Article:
The head/neck/controller assembly sits on top of the body and is held in place by a rubber band attached to eye hooks on the control stick and the inside bottom of the body. (see above picture, just below my hand.)  I may upgrade this to a more reliable material at some point (like sewing elastic), but it is fine for now.

Lastly, you may notice I have a screw in the back of the head between the neck material and the transition, thus pitching the head forward a bit.  This is intentional, since if I put the screw through the plastic neck the angle of his head when assembled to the body was too far back, to my eye anyway.

Normally the two side screws would hold the head fast to the transition, but the neck of my doll would not sit flush on the transition, so the extra/third screw was necessary to prevent unwanted back and forth play of the head.



This concludes the nuts-and-bolts rebuilding part.  The remainder is painting and wardrobe.  

Here is me proudly showing my wife the "beta" version of Lil' Brad (the video/audio quality is terrible - I blame Brad):




5. Repainting: hair and eyebrows

Once I had Brad's body and mouth mechanism rebuilt, it was time to move on to aesthetics.  His now clean head and hands looked OK, and his rebuilt torso and limbs would be covered by clothes, but his painted-on hair and eyebrows were worn off and the wrong color.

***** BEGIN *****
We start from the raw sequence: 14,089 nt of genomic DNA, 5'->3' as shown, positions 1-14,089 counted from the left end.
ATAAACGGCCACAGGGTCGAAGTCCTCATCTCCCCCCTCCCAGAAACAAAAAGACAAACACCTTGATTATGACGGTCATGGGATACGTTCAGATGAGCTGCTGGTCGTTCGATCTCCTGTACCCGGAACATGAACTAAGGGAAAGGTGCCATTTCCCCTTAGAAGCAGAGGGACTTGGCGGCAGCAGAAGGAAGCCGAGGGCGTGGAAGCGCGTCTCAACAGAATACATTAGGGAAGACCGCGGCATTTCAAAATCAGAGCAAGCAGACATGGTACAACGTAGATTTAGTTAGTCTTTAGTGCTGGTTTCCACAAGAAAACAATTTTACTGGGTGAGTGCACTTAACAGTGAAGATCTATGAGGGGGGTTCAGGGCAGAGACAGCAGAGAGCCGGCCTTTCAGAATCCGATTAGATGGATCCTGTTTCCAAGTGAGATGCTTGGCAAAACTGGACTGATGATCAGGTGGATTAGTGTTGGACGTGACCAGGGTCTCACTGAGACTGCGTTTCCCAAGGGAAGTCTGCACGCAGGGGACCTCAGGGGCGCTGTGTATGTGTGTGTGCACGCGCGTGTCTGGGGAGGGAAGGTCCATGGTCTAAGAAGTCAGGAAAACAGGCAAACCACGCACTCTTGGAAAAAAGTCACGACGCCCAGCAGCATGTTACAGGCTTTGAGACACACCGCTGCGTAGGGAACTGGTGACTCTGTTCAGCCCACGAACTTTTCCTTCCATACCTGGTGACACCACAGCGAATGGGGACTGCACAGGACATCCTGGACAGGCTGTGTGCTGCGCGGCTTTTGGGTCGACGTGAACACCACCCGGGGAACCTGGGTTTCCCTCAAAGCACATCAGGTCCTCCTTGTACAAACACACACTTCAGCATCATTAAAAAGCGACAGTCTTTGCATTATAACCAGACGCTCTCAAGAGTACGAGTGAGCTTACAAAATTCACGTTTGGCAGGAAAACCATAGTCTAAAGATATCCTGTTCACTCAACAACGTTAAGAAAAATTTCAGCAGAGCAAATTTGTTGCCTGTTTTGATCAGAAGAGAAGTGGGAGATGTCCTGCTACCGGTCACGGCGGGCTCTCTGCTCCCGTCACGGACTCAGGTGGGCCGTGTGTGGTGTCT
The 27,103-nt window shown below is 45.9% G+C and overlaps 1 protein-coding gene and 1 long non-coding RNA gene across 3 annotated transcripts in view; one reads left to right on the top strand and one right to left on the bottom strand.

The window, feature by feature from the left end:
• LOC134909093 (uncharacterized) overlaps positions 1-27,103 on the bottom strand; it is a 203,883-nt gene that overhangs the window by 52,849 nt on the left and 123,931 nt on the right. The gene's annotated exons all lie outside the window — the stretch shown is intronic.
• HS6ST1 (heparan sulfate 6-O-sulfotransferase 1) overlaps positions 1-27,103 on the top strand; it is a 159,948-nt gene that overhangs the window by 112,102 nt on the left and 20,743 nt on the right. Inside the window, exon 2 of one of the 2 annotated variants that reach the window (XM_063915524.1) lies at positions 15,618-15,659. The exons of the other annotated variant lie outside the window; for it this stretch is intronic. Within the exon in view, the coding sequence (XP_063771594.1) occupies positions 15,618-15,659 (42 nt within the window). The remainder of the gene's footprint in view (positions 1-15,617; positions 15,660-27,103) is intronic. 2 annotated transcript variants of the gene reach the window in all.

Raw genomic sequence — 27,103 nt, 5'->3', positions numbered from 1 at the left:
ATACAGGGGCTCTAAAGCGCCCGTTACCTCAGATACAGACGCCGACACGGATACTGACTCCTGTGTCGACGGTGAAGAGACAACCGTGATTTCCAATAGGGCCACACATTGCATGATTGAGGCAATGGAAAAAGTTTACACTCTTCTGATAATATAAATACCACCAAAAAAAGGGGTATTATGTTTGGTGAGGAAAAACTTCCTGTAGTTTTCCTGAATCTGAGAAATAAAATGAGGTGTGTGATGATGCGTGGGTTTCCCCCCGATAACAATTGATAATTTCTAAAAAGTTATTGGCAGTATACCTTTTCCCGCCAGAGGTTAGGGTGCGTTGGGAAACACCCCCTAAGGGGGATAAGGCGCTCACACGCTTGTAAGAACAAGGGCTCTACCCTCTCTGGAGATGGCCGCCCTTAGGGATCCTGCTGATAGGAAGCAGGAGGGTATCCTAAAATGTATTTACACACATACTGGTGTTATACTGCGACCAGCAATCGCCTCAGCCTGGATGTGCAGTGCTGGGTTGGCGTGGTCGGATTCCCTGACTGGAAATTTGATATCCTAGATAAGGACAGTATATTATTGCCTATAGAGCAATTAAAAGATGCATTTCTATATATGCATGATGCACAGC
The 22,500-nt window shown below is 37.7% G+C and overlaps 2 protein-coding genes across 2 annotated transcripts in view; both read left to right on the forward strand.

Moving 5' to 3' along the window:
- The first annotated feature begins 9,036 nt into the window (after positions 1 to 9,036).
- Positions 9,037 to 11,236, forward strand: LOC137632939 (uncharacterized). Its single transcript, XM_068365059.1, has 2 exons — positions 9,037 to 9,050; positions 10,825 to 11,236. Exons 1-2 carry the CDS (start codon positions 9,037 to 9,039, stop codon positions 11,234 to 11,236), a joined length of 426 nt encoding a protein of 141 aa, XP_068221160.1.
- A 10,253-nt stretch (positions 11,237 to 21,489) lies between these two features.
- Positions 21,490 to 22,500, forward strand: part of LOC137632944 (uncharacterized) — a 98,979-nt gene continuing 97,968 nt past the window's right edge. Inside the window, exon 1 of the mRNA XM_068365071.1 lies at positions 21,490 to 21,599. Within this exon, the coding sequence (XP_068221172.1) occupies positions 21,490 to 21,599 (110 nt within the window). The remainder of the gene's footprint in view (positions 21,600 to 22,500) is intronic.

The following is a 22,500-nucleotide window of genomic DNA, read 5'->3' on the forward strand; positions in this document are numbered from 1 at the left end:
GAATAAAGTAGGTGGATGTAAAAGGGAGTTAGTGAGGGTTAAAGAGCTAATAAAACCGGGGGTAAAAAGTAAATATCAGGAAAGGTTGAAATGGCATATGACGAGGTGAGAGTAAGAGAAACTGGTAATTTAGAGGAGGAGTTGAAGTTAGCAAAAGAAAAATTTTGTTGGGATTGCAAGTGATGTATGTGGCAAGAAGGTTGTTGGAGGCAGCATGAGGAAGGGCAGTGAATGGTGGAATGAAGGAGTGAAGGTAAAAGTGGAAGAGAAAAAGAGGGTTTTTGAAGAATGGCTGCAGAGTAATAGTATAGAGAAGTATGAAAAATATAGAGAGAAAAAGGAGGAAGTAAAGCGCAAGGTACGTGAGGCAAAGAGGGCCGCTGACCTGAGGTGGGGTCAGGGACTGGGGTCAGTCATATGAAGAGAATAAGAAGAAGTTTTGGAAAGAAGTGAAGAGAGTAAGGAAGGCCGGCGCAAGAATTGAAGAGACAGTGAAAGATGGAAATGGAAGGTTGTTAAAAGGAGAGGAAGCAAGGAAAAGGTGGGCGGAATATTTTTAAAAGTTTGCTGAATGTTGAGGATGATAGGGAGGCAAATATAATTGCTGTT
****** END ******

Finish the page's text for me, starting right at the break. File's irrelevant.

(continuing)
I used discount store acrylic paint and custom-mixed the shade of whitish-gray I wanted.  Another regret: I should have spent a bit more on some decent paint; the cheap paint was tacky to the touch days after application. After about a week, I purchased some ModPodge clear sealer and sealed off the still-sticky paint.  

I'm not sure if painting vinyl was the problem or the paint type -I will be more careful next time.  I now have multiple extra heads of various vinyl figures to experiment on before my next project.

There isn't much else to detail here that the pictures don't show:









6. Wardrobe

Dressing a ventriloquist doll is surprising difficult.  The clothes they are sold with are custom made, and dolls in the 24"-30" range don't really match any ready-made human sizes.  Baby clothes are acceptable if you find the right item, but babies are kind of wide and chubby, and entry-level ventriloquist dolls are long and thin, compared to the head size.  
(Of course the dummy's head is where the attention is, so skimping on the body is an understandable economic compromise.)

Braylu sells some basic replacement clothes for 30" dolls, and ThrowThings.com sells replacement shoes.

I was able to use the pants sold by Braylu in a basic khaki color and a 6-month size baby shirt to dress Brad in a typical CEO "business casual" look.
The shirt was too wide and long so I had to roll up the sleeves and fold/staple it in back to make it a decent fit.



I also made a custom turtleneck for him for a company event out of a 6-month size "onesie". I trimmed off the bottom part and hemmed it to make it into a shirt. The side snaps for the neck make getting it on and off easy.  I also cut out an access hole in the back and hemmed it in, so I could avoid the clumsy method of sticking my hand up the back of the untucked shirt.
I used gaffer's tape to hold down the edges of the hem inside.
The letters are iron-on.